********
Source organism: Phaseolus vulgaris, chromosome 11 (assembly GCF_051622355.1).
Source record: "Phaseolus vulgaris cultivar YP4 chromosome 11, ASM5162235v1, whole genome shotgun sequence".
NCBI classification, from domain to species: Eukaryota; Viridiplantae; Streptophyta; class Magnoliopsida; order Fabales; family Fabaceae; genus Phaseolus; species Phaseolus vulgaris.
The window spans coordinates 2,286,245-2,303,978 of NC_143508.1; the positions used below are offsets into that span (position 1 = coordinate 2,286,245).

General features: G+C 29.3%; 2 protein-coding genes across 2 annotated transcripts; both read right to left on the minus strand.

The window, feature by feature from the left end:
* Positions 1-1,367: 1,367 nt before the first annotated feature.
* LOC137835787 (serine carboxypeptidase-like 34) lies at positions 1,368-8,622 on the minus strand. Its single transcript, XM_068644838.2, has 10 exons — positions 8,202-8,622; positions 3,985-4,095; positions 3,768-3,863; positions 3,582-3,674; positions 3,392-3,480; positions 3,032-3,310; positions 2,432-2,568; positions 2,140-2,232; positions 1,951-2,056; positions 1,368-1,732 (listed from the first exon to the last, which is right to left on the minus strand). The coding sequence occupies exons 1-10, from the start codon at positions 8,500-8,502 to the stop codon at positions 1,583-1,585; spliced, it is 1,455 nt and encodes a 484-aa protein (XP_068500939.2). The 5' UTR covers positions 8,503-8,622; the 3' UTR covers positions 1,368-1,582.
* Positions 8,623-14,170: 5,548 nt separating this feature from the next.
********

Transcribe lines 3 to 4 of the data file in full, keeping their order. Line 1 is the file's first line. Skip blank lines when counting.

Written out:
NCBI classification, from domain to species: Eukaryota; Viridiplantae; Streptophyta; class Magnoliopsida; order Fabales; family Fabaceae; genus Phaseolus; species Phaseolus vulgaris.
The window spans coordinates 2,286,245-2,303,978 of NC_143508.1; the positions used below are offsets into that span (position 1 = coordinate 2,286,245).